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Aled Davies – Embracing responsibility in more ways than one

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Welsh Para sport legend Aled Davies has already won gold at two Paralympic Games so you would be forgiven for thinking he has experienced it all.

But this time around his preparation has been rather different due to the disruption of the pandemic. 

Davies is once again aiming for another medal, this time in the F63 shot put, which begins on September 4 in Tokyo. 

The 30-year-old says dealing with the repercussions of uncertainty, imposed restrictions and the subsequent delay to the Games proved to be a challenge for him. 

But looking back at what he’s achieved in the sport so far helped to get him back on track. 

Aled sion Davies lifting weights in back yard

 

“It’s been really tough to motivate myself and up until lockdown it was really hard,” explains Davies, from his base in Japan. 

“When Tokyo got postponed and the whole Covid situation happened, it gave me an extra year and it forced me to have that break away from the sport and have that time with my family.

"But it also put a lot of things into perspective. I’ve got a dream job, I really have.

“This is something I’ve always wanted to do and I feel like I’ve still got a lot to give. I’ve still got records to break and I can still do a lot more damage.

“I love this sport. I love competing, going around the world, and I wouldn’t change it for anything. As long as I’m healthy and in good shape I’ll always do my best to fight for medals.”

The Bridgend-born athlete said the uncertainty over whether or not the Games were going to go ahead last year caused a lot of problems with regards to his training. 

“It was a nightmare,” says Davies. 

“When we went in lockdown, initially, Tokyo was still going ahead and my instant thought was, ‘how do I prepare to compete for a gold medal in a few months’ time in my back garden?’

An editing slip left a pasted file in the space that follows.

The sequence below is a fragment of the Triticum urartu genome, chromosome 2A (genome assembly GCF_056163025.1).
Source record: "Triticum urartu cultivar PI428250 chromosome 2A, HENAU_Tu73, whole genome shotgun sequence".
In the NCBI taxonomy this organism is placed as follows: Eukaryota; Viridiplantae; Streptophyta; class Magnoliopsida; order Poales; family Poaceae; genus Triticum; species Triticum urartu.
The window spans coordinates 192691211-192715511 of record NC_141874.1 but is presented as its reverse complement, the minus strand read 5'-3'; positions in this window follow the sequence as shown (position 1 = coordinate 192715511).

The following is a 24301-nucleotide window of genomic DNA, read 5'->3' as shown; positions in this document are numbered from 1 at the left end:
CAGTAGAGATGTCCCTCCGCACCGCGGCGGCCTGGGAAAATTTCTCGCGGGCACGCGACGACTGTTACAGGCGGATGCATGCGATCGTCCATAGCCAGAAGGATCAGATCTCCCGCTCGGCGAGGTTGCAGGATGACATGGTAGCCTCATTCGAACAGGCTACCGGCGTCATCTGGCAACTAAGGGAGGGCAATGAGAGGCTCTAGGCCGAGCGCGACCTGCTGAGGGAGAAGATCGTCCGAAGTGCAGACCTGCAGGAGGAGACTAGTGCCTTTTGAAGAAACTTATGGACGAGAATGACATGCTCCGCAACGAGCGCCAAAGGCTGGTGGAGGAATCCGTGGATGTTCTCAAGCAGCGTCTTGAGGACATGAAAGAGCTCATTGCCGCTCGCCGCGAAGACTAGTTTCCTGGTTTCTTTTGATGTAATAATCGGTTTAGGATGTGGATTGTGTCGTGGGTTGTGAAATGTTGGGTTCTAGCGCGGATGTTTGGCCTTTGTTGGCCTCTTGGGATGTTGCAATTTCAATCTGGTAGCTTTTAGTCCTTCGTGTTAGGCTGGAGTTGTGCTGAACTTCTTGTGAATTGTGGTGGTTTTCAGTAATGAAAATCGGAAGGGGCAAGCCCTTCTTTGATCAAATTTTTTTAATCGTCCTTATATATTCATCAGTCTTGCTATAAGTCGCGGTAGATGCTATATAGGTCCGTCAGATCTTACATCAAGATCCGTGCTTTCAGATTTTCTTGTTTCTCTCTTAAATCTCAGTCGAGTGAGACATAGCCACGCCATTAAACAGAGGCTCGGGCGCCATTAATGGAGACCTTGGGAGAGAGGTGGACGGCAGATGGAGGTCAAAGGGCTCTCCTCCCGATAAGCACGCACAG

“Luckily, I could convert the garage into a gym and I built a throwing circle and put a bit of steel with netting between my apple and pear tree so I was throwing into that.

“We’d only moved into the house about a month or so before lockdown so we didn’t get a chance to meet people in the area. Their first sight of me was me spinning around and screaming in the garden, throwing stuff. 

“It was a very different experience, but at the same time it was character-building and having to adapt to that challenge, I absolutely loved it really. 

“It taught me to be self-sufficient so if anything happens now, another lockdown or something, then I have all I need in my garden.”

One positive that did come out of lockdown for Davies, was he could spend more valuable time with his then recently-born daughter. 

“Six weeks before the 2019 World Champs, I became a dad and that was a very special moment. 

“The amount of time I would have been way prepping for 2020, I would have missed some really important parts of her growing up so lockdown gave me that time I never would have had.